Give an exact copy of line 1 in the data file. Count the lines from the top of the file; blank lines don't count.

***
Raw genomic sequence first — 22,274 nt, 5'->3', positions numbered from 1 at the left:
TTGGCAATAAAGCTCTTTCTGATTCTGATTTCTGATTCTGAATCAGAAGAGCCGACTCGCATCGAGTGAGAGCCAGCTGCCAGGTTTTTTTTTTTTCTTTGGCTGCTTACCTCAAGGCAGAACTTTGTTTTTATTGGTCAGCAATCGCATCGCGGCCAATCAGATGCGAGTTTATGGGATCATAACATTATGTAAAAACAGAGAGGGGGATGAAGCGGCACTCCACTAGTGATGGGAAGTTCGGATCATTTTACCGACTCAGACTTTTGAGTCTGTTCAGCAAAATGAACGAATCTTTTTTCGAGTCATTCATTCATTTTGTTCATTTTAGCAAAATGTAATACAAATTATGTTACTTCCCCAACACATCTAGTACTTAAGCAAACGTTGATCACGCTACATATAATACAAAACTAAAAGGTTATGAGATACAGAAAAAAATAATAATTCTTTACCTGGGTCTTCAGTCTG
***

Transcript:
Raw genomic sequence first — 22,274 nt, 5'->3', positions numbered from 1 at the left: